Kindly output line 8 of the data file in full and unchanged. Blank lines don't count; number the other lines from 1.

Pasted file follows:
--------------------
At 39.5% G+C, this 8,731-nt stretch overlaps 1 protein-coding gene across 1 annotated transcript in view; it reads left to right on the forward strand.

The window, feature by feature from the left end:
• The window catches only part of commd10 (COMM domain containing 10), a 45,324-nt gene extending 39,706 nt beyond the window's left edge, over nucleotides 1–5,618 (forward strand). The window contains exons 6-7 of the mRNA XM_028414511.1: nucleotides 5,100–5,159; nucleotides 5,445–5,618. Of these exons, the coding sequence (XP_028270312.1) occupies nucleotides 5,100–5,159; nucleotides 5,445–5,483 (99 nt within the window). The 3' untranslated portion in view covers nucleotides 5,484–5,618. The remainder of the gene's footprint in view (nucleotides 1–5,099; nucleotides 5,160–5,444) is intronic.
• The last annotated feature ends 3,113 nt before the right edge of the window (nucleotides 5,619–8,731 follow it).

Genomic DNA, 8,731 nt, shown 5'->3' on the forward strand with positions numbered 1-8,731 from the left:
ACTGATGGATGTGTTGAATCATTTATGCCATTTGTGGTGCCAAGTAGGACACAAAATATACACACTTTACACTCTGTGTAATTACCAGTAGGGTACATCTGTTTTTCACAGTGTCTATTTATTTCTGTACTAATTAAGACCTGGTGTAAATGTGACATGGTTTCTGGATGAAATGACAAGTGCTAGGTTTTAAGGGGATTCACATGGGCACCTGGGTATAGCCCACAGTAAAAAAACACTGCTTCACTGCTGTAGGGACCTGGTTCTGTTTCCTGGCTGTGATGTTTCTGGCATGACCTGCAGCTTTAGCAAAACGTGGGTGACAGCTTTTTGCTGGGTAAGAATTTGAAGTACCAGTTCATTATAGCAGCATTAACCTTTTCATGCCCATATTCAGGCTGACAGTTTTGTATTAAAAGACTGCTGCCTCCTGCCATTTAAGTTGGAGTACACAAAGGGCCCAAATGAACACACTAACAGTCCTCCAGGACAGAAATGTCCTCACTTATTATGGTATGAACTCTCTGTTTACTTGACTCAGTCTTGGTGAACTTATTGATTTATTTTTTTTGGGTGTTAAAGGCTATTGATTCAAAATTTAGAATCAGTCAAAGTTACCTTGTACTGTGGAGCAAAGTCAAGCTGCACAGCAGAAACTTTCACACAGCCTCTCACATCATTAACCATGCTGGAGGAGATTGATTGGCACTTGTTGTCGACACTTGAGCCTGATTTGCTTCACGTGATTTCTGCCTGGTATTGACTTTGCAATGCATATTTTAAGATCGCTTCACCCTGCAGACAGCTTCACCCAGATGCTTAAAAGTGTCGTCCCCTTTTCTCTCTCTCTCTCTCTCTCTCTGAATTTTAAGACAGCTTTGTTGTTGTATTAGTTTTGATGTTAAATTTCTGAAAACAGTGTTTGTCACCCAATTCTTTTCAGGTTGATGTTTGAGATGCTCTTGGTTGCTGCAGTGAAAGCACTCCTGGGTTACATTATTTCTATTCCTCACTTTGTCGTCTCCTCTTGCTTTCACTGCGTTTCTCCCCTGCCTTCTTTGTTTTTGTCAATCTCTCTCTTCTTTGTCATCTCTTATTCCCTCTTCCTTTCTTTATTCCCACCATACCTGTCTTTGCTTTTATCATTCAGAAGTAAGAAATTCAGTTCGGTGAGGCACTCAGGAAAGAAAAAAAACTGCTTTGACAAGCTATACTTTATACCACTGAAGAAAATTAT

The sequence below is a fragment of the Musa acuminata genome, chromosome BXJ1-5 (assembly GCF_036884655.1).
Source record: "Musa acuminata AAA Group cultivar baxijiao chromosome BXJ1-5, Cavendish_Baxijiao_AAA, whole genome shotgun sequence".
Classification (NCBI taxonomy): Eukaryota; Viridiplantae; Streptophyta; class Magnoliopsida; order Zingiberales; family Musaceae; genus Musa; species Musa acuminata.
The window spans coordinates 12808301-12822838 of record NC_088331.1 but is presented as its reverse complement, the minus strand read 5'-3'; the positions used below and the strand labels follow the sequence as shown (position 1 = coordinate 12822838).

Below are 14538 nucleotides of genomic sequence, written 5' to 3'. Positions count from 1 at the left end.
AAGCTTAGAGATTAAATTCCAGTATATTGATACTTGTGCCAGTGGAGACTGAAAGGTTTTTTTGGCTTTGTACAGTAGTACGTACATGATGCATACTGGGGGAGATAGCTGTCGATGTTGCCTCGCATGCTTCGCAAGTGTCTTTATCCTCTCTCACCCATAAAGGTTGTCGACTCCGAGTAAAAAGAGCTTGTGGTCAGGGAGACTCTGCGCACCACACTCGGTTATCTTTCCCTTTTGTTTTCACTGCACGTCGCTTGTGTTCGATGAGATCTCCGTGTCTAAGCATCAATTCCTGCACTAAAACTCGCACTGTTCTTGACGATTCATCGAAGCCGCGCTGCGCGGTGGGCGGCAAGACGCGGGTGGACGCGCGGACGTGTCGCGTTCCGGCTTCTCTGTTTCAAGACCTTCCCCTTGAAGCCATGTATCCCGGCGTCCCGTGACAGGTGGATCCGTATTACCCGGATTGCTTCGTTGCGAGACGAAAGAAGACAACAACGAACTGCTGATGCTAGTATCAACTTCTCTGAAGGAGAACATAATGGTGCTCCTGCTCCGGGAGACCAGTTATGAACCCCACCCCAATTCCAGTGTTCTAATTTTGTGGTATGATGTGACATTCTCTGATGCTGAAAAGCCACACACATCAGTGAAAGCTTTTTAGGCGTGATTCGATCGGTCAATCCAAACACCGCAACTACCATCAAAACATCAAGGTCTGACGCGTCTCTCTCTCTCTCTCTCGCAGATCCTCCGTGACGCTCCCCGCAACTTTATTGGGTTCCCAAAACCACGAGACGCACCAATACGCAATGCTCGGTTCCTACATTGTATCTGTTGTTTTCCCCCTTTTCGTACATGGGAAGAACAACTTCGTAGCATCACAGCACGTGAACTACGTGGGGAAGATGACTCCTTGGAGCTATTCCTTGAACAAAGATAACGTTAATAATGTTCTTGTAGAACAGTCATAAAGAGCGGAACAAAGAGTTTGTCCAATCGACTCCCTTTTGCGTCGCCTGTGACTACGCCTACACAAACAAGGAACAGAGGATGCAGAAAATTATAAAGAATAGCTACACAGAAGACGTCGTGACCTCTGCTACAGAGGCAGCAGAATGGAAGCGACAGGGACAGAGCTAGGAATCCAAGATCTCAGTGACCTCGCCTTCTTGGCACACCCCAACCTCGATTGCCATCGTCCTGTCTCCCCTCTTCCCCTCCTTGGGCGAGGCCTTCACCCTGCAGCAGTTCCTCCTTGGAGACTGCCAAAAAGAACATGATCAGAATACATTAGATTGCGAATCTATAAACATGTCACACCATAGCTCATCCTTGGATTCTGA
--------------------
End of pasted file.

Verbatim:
Source record: "Musa acuminata AAA Group cultivar baxijiao chromosome BXJ1-5, Cavendish_Baxijiao_AAA, whole genome shotgun sequence".